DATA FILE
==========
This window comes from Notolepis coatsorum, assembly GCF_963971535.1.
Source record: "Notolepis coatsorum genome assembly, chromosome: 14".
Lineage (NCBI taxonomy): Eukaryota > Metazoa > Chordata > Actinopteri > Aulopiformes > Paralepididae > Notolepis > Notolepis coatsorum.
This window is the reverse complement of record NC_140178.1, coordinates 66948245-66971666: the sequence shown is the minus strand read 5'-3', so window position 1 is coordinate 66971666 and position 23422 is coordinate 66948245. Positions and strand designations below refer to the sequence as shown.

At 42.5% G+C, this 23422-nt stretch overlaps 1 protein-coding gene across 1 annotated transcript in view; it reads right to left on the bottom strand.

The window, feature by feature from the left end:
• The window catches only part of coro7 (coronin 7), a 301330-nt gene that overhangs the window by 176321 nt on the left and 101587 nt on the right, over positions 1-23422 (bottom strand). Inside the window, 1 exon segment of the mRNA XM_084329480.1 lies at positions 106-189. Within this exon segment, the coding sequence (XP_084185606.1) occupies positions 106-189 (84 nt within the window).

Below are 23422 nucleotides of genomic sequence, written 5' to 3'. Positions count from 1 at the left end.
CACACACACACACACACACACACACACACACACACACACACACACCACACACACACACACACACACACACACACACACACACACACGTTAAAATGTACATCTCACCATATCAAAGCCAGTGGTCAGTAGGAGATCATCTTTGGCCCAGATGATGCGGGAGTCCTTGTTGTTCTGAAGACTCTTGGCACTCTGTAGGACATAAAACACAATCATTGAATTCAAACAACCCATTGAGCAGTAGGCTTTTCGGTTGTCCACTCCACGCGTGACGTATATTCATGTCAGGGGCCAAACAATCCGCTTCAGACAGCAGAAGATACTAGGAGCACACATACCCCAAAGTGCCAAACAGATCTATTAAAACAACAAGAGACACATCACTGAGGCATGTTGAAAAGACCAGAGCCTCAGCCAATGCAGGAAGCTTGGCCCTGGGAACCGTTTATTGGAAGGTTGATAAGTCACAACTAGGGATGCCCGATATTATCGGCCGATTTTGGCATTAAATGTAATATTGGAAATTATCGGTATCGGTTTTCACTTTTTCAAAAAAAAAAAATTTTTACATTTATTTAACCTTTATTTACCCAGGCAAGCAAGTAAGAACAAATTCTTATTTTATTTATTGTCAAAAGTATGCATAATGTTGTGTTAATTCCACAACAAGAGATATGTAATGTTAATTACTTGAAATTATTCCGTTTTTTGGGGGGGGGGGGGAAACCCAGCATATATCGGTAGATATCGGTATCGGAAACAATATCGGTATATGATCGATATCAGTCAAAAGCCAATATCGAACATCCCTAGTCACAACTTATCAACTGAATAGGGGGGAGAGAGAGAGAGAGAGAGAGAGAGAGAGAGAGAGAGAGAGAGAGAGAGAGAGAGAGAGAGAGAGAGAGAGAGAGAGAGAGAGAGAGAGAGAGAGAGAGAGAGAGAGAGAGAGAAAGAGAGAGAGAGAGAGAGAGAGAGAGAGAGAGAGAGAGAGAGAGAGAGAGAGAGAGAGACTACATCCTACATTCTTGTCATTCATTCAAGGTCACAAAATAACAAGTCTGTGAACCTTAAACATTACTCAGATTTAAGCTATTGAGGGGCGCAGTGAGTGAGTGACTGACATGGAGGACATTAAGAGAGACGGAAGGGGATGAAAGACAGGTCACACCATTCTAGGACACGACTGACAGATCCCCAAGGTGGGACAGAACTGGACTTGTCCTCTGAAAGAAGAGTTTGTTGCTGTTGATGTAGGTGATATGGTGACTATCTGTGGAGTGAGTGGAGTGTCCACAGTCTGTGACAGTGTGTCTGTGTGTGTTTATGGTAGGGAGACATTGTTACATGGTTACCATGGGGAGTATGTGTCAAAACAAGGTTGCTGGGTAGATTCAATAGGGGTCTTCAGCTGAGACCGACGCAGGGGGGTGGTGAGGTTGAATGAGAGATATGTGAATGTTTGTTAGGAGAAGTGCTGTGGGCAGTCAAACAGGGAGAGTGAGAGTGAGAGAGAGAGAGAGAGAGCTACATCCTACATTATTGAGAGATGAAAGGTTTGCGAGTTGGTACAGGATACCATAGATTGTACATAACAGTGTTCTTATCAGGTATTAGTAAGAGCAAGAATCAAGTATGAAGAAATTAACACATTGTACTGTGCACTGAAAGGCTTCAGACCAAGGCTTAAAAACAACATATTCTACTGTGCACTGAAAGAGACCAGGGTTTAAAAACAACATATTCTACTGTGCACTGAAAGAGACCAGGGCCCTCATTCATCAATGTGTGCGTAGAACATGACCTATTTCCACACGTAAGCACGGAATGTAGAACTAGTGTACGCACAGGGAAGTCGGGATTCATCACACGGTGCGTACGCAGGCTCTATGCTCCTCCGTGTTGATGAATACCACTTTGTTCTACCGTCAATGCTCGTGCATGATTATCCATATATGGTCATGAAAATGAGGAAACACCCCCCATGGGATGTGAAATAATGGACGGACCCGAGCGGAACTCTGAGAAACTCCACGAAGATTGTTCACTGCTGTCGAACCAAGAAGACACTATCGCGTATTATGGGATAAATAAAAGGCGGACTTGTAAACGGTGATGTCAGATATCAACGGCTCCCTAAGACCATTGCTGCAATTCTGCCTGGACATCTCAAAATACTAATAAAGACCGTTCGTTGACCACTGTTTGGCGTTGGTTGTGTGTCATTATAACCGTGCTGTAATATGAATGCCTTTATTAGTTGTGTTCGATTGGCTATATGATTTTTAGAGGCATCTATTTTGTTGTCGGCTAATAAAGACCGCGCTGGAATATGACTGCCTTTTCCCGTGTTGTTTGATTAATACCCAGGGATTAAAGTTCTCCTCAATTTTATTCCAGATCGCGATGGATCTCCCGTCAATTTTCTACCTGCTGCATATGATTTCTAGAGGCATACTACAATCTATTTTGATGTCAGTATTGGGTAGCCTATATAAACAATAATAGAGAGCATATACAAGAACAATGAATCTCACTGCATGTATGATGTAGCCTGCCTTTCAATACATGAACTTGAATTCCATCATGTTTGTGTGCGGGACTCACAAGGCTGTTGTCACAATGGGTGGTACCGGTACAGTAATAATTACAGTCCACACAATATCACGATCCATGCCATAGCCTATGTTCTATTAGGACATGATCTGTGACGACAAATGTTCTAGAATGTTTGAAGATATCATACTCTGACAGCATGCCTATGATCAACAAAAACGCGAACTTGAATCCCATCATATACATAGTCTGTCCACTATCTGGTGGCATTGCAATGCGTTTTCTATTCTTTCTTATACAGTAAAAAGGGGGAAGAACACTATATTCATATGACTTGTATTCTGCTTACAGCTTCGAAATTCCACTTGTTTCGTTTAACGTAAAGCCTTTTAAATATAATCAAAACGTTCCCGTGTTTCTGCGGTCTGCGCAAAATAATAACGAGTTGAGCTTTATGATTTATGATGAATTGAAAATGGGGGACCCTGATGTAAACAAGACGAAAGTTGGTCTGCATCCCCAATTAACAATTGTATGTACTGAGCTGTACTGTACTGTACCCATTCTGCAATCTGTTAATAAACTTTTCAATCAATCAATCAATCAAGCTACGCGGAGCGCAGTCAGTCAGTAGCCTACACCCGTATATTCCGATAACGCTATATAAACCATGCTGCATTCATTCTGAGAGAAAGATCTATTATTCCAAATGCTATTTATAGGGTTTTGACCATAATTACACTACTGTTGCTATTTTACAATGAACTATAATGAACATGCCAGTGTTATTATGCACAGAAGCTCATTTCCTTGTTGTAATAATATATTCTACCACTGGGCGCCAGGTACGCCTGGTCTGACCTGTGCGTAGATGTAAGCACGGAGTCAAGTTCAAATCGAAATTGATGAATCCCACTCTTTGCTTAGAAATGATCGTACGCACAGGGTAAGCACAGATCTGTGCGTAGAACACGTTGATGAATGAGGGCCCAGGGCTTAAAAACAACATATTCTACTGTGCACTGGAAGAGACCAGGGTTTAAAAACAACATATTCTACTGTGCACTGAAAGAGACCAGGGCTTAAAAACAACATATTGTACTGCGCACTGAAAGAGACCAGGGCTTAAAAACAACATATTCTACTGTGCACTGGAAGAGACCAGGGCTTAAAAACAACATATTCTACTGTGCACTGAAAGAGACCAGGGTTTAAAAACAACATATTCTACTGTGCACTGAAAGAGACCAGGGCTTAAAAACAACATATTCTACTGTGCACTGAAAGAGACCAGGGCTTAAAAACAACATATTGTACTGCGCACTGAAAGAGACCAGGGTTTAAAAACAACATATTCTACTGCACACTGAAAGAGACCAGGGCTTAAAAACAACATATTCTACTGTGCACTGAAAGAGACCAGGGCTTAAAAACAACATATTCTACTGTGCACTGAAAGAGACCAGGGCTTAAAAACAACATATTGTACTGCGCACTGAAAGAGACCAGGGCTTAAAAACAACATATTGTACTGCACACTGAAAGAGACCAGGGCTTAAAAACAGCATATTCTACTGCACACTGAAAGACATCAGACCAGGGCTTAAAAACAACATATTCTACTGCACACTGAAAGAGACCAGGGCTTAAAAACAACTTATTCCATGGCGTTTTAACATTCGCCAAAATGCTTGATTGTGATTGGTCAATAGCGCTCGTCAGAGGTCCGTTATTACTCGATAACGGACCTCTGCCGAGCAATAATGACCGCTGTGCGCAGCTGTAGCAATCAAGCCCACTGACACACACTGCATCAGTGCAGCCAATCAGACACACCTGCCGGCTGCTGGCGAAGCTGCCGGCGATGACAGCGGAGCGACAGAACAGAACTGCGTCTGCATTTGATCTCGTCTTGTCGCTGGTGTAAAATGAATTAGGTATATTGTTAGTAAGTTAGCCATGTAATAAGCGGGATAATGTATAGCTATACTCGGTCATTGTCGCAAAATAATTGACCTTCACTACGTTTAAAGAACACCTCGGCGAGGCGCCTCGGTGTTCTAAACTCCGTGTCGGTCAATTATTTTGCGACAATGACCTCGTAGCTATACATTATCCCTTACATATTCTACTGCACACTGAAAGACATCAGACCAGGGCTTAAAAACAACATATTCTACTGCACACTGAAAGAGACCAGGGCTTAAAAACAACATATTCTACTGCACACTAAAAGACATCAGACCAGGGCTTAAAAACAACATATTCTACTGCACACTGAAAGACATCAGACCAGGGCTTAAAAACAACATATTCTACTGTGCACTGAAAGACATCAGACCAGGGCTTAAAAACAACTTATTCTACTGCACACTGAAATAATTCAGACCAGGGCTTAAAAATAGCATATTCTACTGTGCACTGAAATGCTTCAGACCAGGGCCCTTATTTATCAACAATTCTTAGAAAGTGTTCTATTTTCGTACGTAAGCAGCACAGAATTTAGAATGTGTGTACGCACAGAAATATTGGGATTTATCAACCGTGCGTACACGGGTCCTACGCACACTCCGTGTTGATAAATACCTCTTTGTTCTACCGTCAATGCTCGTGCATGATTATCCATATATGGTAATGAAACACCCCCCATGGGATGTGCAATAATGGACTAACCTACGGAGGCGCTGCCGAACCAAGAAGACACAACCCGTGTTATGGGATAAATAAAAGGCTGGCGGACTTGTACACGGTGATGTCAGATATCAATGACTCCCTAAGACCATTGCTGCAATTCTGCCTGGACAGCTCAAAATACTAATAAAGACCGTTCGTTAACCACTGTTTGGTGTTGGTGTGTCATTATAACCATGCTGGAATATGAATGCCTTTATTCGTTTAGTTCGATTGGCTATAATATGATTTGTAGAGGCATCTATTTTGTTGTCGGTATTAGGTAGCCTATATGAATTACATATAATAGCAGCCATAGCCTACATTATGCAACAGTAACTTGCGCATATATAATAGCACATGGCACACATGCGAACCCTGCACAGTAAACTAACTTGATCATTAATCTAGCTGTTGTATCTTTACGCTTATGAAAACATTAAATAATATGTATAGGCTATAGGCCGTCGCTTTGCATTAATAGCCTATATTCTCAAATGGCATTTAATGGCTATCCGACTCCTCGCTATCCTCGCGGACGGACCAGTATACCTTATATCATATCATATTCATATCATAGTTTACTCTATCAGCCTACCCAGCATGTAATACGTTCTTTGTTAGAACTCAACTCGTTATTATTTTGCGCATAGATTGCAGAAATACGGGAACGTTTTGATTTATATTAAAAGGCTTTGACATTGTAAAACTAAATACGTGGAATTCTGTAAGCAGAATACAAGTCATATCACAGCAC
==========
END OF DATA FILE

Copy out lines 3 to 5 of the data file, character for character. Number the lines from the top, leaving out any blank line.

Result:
Lineage (NCBI taxonomy): Eukaryota > Metazoa > Chordata > Actinopteri > Aulopiformes > Paralepididae > Notolepis > Notolepis coatsorum.
This window is the reverse complement of record NC_140178.1, coordinates 66948245-66971666: the sequence shown is the minus strand read 5'-3', so window position 1 is coordinate 66971666 and position 23422 is coordinate 66948245. Positions and strand designations below refer to the sequence as shown.

At 42.5% G+C, this 23422-nt stretch overlaps 1 protein-coding gene across 1 annotated transcript in view; it reads right to left on the bottom strand.